Other sites have been developed far more successfully using more contemporary play design theories to build upon the successes of the original designs. Some are completely removed and have been replaced with pieces that have been bought from catalogues and fitted into the spaces in ways that are dictated more by safety clearance restrictions than any sense of a place for play to flow or for the space to feel elegant. For example, one of the Vondelpark places has added contemporary water play features of steel and concrete and extended the artificial playground offer into the surrounding ‘liminal’ spaces. Another in the Rembrantpark has designed a steel aqueduct to harvest rainwater from the community building and direct it into troughs around the Van Eyke sandpit.
And Van Eyck’s spaces do have an elegance. Or as Solomon calls it’ an exquisite clarity’. In many of the illustrations available, they appear as bleak featureless, design heavy places. But once within the playgrounds one can feel that they have been designed with a sense of proportion, of light and shade and shelter, entirely suitable to the location.
There is space to breathe and run and there is, where ever possible a good surrounding area of green and trees and more formal hedge planting. In the case of one of the Vondelpark’s playgrounds, ‘liminal’ spaces have been opened up so children can explore around the paved concrete and bent metal of the AvE elements. They are in keeping with the beauty of the city and with its cool proportions. He ‘interpreted the playground as a landscape, making art into a useful part of every day life’. (Roy Kolovsky 173 designing modern childhoods.)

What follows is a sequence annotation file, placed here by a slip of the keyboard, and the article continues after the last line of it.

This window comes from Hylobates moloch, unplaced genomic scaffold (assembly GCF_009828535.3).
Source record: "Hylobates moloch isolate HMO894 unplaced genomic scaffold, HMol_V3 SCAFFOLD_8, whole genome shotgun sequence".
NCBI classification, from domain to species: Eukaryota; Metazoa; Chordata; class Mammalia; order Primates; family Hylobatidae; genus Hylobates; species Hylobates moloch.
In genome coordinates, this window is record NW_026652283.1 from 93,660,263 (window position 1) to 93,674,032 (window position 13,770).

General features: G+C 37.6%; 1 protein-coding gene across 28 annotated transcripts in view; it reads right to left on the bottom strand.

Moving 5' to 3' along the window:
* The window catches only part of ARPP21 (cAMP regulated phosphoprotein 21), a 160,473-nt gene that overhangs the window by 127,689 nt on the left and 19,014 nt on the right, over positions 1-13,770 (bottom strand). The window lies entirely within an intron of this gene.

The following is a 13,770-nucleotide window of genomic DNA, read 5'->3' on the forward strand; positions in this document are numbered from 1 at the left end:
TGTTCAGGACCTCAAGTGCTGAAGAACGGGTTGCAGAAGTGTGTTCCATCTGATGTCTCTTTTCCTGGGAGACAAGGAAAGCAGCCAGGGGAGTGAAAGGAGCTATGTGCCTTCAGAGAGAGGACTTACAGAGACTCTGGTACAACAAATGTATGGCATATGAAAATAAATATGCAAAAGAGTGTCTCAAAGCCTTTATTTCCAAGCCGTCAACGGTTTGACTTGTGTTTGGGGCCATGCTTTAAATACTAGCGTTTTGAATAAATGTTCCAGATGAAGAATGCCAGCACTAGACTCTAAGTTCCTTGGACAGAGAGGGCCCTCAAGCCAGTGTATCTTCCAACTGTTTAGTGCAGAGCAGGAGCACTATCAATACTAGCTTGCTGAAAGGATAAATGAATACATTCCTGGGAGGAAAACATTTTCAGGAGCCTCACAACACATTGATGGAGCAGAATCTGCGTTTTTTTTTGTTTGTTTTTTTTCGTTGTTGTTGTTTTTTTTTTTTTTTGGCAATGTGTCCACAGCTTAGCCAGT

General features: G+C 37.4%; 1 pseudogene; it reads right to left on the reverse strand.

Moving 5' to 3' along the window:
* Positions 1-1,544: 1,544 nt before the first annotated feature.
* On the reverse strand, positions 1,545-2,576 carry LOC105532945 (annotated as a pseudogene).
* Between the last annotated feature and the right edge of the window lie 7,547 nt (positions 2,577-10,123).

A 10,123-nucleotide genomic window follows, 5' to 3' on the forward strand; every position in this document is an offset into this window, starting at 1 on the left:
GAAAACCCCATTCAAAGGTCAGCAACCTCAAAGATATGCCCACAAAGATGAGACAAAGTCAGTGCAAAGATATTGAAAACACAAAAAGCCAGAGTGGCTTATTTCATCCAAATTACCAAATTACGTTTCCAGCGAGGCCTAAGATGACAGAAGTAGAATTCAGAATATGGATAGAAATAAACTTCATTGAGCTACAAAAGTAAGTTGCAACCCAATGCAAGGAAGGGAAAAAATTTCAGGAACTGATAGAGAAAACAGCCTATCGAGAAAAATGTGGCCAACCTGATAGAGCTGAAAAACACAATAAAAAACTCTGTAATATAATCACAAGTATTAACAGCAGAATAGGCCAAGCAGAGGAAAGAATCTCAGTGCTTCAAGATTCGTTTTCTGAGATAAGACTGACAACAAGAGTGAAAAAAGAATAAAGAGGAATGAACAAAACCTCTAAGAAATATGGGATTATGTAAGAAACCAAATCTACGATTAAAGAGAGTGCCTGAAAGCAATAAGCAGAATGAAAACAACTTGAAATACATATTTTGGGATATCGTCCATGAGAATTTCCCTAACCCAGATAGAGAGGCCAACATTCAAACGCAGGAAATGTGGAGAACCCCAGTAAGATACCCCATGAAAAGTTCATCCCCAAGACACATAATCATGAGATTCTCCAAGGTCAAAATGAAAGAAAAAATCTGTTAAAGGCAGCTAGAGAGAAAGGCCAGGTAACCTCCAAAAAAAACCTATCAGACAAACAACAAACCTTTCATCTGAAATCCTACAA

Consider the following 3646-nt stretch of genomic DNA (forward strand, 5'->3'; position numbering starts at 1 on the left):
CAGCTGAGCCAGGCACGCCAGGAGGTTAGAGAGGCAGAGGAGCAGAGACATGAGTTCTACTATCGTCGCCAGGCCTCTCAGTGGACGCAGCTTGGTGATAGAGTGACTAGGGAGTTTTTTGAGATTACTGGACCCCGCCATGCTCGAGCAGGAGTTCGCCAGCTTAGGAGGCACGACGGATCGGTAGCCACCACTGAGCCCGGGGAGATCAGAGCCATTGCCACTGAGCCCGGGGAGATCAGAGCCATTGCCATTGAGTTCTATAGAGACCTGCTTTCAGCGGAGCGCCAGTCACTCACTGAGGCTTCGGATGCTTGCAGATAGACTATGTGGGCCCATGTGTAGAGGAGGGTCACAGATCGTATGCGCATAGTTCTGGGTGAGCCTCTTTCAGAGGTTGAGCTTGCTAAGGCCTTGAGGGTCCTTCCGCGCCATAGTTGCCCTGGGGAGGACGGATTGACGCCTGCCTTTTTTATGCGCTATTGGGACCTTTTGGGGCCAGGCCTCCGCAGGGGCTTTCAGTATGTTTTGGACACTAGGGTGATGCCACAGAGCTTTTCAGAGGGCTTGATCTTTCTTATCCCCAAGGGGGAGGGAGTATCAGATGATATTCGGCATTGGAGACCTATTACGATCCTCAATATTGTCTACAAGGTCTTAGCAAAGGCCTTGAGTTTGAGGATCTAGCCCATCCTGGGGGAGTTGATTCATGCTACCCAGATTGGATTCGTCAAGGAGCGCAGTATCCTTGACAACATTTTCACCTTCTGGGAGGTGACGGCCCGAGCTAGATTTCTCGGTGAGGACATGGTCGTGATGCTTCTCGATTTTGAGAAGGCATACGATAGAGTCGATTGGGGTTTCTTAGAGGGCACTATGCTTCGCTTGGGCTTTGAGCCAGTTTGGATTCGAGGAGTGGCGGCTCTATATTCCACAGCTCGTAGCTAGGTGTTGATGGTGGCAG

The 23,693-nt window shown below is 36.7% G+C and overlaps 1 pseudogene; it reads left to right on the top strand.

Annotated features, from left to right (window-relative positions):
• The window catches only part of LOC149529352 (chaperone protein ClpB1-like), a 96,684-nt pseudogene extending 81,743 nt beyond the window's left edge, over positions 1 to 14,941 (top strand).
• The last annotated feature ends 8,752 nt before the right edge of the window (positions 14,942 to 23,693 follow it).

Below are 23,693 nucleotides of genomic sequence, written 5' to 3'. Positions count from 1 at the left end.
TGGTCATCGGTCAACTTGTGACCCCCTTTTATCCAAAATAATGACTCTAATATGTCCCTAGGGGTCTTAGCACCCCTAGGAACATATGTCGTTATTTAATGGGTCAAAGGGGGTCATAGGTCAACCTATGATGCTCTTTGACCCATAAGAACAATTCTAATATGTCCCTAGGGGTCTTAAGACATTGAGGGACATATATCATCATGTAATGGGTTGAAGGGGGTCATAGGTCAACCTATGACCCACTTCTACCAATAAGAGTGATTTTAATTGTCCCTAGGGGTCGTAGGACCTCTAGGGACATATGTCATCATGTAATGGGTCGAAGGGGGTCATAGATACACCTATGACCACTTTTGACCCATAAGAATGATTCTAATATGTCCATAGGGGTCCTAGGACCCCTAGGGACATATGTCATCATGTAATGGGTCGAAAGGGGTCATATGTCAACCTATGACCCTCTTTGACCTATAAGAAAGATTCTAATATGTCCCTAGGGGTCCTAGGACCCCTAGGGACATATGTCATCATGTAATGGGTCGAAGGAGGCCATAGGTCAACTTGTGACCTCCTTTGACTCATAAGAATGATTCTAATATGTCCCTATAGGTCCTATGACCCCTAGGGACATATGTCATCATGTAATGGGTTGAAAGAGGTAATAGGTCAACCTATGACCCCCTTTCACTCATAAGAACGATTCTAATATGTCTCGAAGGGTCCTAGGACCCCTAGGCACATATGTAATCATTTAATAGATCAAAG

His work seems to be very little about issues of personal ego. One feels that he uses his work to create a blank canvas for play which he expects children to take and use for themselves. He expects them to introduce fabric to make dens from his structures, to bring loose parts to the sandpit. These are neutral spaces which children can inhabit with their own playing. His designs remained simple and uncluttered throughout. The elements he used didn’t vary greatly, however the sites were each designed with an awareness of the surrounding area and local need. This awareness manifests itself not only in designs which perfectly compliment the dignity of the Amsterdam design aesthetic, but in the way in which the spaces could be used by children and the wider community.